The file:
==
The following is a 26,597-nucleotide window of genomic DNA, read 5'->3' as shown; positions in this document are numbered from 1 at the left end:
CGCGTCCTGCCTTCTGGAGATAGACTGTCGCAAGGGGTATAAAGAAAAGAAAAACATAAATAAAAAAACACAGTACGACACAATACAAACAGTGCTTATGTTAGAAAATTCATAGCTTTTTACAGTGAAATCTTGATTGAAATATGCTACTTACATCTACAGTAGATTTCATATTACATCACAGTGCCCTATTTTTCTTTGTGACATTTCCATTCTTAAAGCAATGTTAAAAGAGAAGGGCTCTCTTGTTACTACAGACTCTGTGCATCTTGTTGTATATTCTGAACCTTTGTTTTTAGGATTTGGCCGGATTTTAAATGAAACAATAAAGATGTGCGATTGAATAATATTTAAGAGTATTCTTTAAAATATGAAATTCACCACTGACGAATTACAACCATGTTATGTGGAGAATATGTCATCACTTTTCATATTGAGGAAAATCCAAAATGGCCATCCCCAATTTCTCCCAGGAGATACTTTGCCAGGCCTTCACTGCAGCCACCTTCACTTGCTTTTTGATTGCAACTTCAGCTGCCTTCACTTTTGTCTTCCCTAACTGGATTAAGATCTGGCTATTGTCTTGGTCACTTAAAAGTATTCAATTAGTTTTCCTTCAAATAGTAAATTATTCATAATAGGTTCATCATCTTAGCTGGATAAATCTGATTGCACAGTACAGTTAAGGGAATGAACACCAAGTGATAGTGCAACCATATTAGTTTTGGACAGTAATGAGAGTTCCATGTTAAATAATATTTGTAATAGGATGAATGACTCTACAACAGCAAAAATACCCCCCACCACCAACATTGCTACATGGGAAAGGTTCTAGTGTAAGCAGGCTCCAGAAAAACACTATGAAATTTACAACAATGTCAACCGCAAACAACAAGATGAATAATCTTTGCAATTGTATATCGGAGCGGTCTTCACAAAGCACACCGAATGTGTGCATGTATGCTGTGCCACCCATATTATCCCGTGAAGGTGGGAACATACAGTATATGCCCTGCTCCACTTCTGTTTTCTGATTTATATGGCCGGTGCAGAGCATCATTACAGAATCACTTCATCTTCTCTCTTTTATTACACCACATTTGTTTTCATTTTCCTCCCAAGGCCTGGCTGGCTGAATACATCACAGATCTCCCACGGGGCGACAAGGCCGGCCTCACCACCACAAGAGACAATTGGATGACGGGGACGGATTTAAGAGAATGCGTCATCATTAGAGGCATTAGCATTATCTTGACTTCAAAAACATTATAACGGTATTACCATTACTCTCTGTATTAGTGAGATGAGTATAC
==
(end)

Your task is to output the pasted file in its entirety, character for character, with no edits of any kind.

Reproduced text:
The following is a 26,597-nucleotide window of genomic DNA, read 5'->3' as shown; positions in this document are numbered from 1 at the left end:
CGCGTCCTGCCTTCTGGAGATAGACTGTCGCAAGGGGTATAAAGAAAAGAAAAACATAAATAAAAAAACACAGTACGACACAATACAAACAGTGCTTATGTTAGAAAATTCATAGCTTTTTACAGTGAAATCTTGATTGAAATATGCTACTTACATCTACAGTAGATTTCATATTACATCACAGTGCCCTATTTTTCTTTGTGACATTTCCATTCTTAAAGCAATGTTAAAAGAGAAGGGCTCTCTTGTTACTACAGACTCTGTGCATCTTGTTGTATATTCTGAACCTTTGTTTTTAGGATTTGGCCGGATTTTAAATGAAACAATAAAGATGTGCGATTGAATAATATTTAAGAGTATTCTTTAAAATATGAAATTCACCACTGACGAATTACAACCATGTTATGTGGAGAATATGTCATCACTTTTCATATTGAGGAAAATCCAAAATGGCCATCCCCAATTTCTCCCAGGAGATACTTTGCCAGGCCTTCACTGCAGCCACCTTCACTTGCTTTTTGATTGCAACTTCAGCTGCCTTCACTTTTGTCTTCCCTAACTGGATTAAGATCTGGCTATTGTCTTGGTCACTTAAAAGTATTCAATTAGTTTTCCTTCAAATAGTAAATTATTCATAATAGGTTCATCATCTTAGCTGGATAAATCTGATTGCACAGTACAGTTAAGGGAATGAACACCAAGTGATAGTGCAACCATATTAGTTTTGGACAGTAATGAGAGTTCCATGTTAAATAATATTTGTAATAGGATGAATGACTCTACAACAGCAAAAATACCCCCCACCACCAACATTGCTACATGGGAAAGGTTCTAGTGTAAGCAGGCTCCAGAAAAACACTATGAAATTTACAACAATGTCAACCGCAAACAACAAGATGAATAATCTTTGCAATTGTATATCGGAGCGGTCTTCACAAAGCACACCGAATGTGTGCATGTATGCTGTGCCACCCATATTATCCCGTGAAGGTGGGAACATACAGTATATGCCCTGCTCCACTTCTGTTTTCTGATTTATATGGCCGGTGCAGAGCATCATTACAGAATCACTTCATCTTCTCTCTTTTATTACACCACATTTGTTTTCATTTTCCTCCCAAGGCCTGGCTGGCTGAATACATCACAGATCTCCCACGGGGCGACAAGGCCGGCCTCACCACCACAAGAGACAATTGGATGACGGGGACGGATTTAAGAGAATGCGTCATCATTAGAGGCATTAGCATTATCTTGACTTCAAAAACATTATAACGGTATTACCATTACTCTCTGTATTAGTGAGATGAGTATAC